Weighing Meat Cooked vs. Raw

Weighing Meat Cooked vs. Raw

This question pops up all the time when people begin learning the ins and outs of how to track food. Even more so when when it comes to weighing meat. Many points are straight forward, but confusion arises when it comes to measuring food that has to be cooked. Do you weigh it before cooking or after? Which way is best? How do you know if you’re being accurate? Let’s dive into this.

The short answer is that both methods for weighing meat can work if done properly. Many people will tell you as long as you’re consistent it doesn’t matter…But if you measure wrong consistently then you could be drastically over consuming protein/calories. In contrast, you could also be under consuming protein, resulting in negative protein balance. The same could be said for your carb intake if we are talking about grains. This could most definitely effect long term results!

Weighing Meat Raw

Let’s start with weighing meat. If the meat you are buying comes raw and frozen with a nutrition label such as buying chicken breasts, that would mean the nutrition facts on the packaging are for the raw frozen weight, unless specified otherwise (as in “cooked weight” on the nutrition label). Generally, how the food comes in the package is what will match the nutrition label. So if you can track it before you cook it as is that should pair with the label. So if you buy chicken breasts just weigh it out and track as it pertains to the label.

This same raw food can also be tracked after cooking, but DO NOT track it by raw weight on the nutrition label. When cooking meat you lose a significant amount of weight due to moisture loss, so calories/macros per ounce WILL be different. The same piece of meat will not change in caloric or macronutrient value it will just be a different weight. if you have a chicken breast that is 40g of protein it will be the same raw or cooked, but could weigh about 1/3 less after cooking.

Weighing Meat Cooked

There are two methods to go about measuring meat that is cooked.

The first method is best to use if you often cook in bulk and have the same foods. Weigh the meat before AND after cooking, then compare how much moisture was lost in your preferred cooking method. Figure out the ratio of weight change then use that ratio for future reference. For chicken as an example; it’s usually about a 2:3 ratio for cooked to raw weight. This means that when you have 3 ounces raw, it’ll be about 2 ounces after cooking. More specifically, you could take the cooked weight, multiply by 1.5, and enter it as raw from the nutrition label. Some people prefer this, but for myself I prefer a much simpler second method.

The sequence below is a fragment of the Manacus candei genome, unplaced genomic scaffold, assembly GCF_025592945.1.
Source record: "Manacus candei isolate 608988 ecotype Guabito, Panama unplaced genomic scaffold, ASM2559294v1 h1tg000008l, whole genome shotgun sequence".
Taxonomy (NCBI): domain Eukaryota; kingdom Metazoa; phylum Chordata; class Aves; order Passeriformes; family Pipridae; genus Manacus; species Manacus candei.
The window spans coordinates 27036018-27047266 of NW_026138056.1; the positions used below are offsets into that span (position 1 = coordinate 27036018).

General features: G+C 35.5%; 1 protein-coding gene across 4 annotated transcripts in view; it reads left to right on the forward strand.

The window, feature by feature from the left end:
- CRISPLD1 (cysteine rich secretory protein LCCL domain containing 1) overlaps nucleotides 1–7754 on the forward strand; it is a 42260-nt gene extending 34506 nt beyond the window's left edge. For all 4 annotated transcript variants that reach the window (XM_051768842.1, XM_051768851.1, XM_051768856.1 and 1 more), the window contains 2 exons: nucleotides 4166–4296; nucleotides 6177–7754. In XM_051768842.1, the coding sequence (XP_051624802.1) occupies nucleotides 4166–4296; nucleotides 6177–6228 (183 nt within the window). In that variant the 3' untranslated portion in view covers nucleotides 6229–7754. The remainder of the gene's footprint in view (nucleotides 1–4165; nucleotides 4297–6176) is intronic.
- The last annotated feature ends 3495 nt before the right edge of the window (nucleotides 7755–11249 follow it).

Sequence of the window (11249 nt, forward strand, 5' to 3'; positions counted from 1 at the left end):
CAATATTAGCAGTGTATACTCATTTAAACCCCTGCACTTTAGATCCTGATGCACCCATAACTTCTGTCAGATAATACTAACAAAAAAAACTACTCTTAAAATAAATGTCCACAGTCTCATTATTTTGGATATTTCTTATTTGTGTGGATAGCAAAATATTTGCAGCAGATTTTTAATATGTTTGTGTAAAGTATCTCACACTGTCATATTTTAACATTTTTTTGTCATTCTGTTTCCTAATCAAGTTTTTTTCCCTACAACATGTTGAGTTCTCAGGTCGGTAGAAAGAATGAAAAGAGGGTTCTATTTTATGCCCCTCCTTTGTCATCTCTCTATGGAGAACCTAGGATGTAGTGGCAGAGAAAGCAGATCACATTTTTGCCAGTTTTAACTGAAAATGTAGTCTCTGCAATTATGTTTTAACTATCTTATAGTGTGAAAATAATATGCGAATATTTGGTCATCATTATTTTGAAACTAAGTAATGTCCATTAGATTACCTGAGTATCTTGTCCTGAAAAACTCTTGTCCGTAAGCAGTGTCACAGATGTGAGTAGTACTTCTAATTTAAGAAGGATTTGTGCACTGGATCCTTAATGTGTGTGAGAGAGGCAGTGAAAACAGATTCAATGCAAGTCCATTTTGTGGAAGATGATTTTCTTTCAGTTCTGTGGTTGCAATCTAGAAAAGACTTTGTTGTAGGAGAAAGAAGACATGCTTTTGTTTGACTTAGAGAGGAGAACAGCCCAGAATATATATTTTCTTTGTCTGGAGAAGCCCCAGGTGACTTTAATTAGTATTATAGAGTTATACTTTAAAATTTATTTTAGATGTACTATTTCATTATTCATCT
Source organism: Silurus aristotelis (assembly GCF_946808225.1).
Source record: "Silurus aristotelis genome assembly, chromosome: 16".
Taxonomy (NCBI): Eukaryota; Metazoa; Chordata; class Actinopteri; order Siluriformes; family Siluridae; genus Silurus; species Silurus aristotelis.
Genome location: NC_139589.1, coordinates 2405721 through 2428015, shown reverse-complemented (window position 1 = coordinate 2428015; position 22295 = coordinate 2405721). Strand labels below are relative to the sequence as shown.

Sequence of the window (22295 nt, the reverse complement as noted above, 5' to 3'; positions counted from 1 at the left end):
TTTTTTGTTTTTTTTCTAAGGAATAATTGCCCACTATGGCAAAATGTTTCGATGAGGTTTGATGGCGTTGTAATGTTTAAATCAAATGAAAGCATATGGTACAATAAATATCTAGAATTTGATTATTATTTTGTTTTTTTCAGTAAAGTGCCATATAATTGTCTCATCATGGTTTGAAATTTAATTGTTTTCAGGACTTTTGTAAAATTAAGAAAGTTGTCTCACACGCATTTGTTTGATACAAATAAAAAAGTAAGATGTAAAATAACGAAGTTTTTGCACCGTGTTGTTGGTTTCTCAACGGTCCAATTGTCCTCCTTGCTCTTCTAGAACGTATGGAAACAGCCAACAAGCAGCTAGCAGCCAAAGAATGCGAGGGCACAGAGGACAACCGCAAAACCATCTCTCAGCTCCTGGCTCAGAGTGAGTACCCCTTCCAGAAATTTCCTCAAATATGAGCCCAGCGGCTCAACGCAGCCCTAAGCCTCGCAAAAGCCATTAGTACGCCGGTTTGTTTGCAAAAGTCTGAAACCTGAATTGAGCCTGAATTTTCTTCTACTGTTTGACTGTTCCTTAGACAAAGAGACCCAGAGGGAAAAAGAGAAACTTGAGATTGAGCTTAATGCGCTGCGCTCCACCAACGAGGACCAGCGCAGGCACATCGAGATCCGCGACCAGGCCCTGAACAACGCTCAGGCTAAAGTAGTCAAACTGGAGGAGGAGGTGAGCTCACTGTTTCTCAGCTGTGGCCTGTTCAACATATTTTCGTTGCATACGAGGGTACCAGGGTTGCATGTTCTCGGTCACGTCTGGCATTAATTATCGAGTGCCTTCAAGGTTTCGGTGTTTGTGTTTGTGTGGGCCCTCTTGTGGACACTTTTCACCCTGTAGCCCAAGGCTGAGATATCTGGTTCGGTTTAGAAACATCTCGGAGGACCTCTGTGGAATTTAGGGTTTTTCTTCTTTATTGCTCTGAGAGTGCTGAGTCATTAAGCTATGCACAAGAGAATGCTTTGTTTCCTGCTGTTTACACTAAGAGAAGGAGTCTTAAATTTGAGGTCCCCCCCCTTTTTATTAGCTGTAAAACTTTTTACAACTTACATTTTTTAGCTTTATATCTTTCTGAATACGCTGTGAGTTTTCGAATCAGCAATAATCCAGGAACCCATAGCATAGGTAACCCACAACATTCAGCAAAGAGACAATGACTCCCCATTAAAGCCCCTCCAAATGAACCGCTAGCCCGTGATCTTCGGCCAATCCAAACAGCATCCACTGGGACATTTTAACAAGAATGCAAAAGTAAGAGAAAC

The second method is to find an entry for the cooked meat you’re having in MyFitnessPal or a similar app. This is the method that I personally use. “Cooked chicken breast”, “cooked venison”, “cooked 95/5 ground beef”, etc. may not be perfectly accurate, but it’s close. Nothing you track is perfectly accurate, especially with US food labels (which can be 20% off due to rounding numbers). So let’s say you have a large batch of grilled chicken already made. This could be daunting for some to track as you don’t know the raw weight… But it can still be made simple. You would weigh out what you plan to eat and search MyFitnessPal for “grilled chicken breast” and use that entry.

Weighing Other Foods

This same approach can be applied to other foods that change drastically when cooked, such as rice or pasta. In the case of rice, most people tend to cook it in larger batches, not just what is eaten in a single meal. For this you can either use the weighing before and after method to find the proper ratio, as the nutrition label for rice or other grains is the dry weight…not cooked, or you can just search for a proper entry for “cooked white rice” or “cooked pasta”. Just be sure to find an entry that has a gram or ounce weight you can choose, rather than one based off of volume like a cup measurement. Measuring anything besides liquids by volume is extremely inaccurate.

For foods like oats or pasta, it’s easiest to measure before cooking. It’s simple to just make the portion you plan to eat for that single meal. Weigh that food dry before cooking and use the nutrition label on the package, just don’t use volume measurements!

This might all seem a bit overwhelming, but find a method that’s simple for you and stick with it. As long as you’re being consistent and as accurate as possible there’s nothing to worry about. The main take away is this: However you measure, dry/raw or cooked, make sure the entry you’re using is meant for whatever form the food is in when it’s weighed.